Give committee chairman Jeff Hathaway the MVP of the South Region
By John Feinstein,
This is the bracket where committee chairman Jeff Hathaway really earned whatever money the Big East paid him to be a “consultant” this year after he retired as athletic director at Connecticut in August.
The Big East was founded on the (correct) notion that TV matters above all other things, and this is the ultimate TV bracket. A potential Kentucky-Duke region final? On the 20th anniversary of Christian Laettner’s shot, even though as the overall No. 6 seed in the tournament Duke should be playing in Michigan State’s or Syracuse’s region? The committee boys (and one girl) fooled themselves, though, because one of those teams won’t be in the regional final. (Hint: It’s not Kentucky.)
Connecticut, which could easily be playing in the NIT — as should Iona, Southern Mississippi, California and South Florida (Marshall, Drexel, Oral Roberts and perhaps even Miami were more deserving) — happens to get into an 8-9 game, which just happens to mean it would play Kentucky in the second round if the Huskies beat Iowa State.
If his team can beat the Cyclones, Jim Calhoun against John Calipari? Remember when Calipari was at U-Mass.? Coach Vacancy vs. Coach Probation? (Oh wait, we aren’t going to bring any of that up). To quote Keith Jackson, “These two folks just plain don’t like one another.” You think there’s any chance that game won’t be in prime time? If you believe in anything good at all, pull like heck for Fred Hoiberg’s Iowa State team to beat U-Conn., if only to make the committee boys (and girl) and their TV cronies sick to their stomachs.
Wichita State-VCU is one of the best first-round games going. The Missouri Valley and the CAA are the two conferences that always produce upsets along the way. The committee limited those opportunities this year by putting two of the three teams from those conference against one another and by leaving Drexel out. Please do not talk RPI or any other statistic here. The next time a committee member tells you the “eye test” has anything to do with this at all, give him (her) the name of a good eye doctor.
The Wichita State-VCU winner will probably play Indiana, although the Hoosiers have not been a dominant team outside of Assembly Hall in Bloomington and will have to work to beat New Mexico State. Of course, if Indiana gets to the Sweet 16, who will it play? Why Kentucky, of course. You can bet that potential matchup was on the board before those darn Vanderbilt Commodores took away a week’s worth of, “And now Kentucky gets to play the one team it couldn’t beat in the regular season.”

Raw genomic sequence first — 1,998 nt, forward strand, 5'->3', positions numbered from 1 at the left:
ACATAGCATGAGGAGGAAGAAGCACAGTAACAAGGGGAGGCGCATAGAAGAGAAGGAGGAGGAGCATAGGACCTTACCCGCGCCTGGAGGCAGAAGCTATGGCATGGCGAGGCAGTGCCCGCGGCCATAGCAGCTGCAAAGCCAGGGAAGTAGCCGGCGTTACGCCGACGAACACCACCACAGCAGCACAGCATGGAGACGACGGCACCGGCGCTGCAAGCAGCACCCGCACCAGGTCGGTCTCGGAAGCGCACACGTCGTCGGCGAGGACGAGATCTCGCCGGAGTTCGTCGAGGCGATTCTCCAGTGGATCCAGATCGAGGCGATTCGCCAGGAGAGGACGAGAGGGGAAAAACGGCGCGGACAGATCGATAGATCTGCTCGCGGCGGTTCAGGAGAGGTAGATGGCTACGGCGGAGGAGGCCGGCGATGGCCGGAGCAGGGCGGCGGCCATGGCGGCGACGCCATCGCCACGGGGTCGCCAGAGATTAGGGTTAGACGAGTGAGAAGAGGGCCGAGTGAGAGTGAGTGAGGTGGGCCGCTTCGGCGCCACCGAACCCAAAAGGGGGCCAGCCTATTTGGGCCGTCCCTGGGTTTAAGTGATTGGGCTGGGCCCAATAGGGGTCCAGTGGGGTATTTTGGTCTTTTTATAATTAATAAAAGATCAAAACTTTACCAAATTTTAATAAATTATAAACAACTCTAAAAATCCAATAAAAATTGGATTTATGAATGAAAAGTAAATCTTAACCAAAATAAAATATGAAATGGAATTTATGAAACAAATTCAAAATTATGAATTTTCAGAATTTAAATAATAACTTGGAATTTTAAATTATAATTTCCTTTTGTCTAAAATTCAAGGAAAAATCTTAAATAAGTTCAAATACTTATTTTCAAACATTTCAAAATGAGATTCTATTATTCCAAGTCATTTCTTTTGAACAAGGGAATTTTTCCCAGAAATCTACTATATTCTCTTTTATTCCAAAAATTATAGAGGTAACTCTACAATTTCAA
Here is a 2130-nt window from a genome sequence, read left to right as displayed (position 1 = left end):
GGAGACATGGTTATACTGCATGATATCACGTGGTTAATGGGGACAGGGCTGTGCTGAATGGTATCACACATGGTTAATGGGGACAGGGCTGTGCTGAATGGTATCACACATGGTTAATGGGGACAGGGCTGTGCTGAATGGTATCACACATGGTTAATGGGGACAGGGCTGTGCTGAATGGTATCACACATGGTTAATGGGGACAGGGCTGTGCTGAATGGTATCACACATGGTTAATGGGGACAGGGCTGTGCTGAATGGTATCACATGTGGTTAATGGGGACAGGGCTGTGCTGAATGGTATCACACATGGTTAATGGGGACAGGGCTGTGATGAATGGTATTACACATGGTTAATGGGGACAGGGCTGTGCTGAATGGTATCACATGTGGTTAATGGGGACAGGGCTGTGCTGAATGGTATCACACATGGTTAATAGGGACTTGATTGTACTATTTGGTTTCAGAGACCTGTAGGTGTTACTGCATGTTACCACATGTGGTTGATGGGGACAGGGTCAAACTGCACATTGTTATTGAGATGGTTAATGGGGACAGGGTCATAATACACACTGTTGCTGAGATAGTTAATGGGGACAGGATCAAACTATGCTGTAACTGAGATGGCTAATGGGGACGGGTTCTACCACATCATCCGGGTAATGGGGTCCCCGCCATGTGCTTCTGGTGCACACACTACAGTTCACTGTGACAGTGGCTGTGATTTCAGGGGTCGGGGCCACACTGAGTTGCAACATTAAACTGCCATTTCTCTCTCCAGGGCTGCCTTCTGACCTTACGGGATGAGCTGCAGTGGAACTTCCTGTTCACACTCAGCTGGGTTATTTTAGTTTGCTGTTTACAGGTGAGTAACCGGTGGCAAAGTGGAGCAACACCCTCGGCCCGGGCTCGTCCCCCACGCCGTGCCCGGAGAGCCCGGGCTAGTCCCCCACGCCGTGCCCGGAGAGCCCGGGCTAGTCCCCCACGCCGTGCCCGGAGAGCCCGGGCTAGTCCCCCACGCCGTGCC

That game will be in Atlanta, not Bloomington, so don’t expect a repeat of the game in December.
If Duke isn’t going to be Kentucky’s opponent in the region final, who will it be? How about Baylor, which has size and tournament experience (it went to the regional finals two years ago). Duke will not waltz through its first-round game against Lehigh — one should watch if only to check out C.J. McCollum, who may be the country’s best unknown player — and, in yet another coincidence, Duke will probably play Notre Dame in the second round in a teacher vs. pupil matchup (Mike Krzyzewski vs. Mike Brey). Xavier could easily mess that one up by beating Notre Dame. The Musketeers seem finally to be past the fight with Cincinnati and have Tu Holloway and plenty of size. They could also take Duke down.
Baylor-UNLV ought to be a fabulous second-round game, and the winner of that game — look for overtime — will likely play Kentucky in the region final.
Kentucky isn’t losing that game, either. In fact, unless Laettner shows up, they’re close to a lock for New Orleans. Still, the MVP of this region is already decided: Hathaway.
— John Feinstein
More NCAA tournament coverage: West Region analysis Midwest Region analysis East Region analysis Make your picks in the Bracket Challenge game Need help with your picks? Try The Post’s tournament database. Driven crazy by March Madness, this year I’m sitting it out Kentucky is tops, but far from unbeatable Because of NCAA tournament expansion, mediocre teams will be rewarded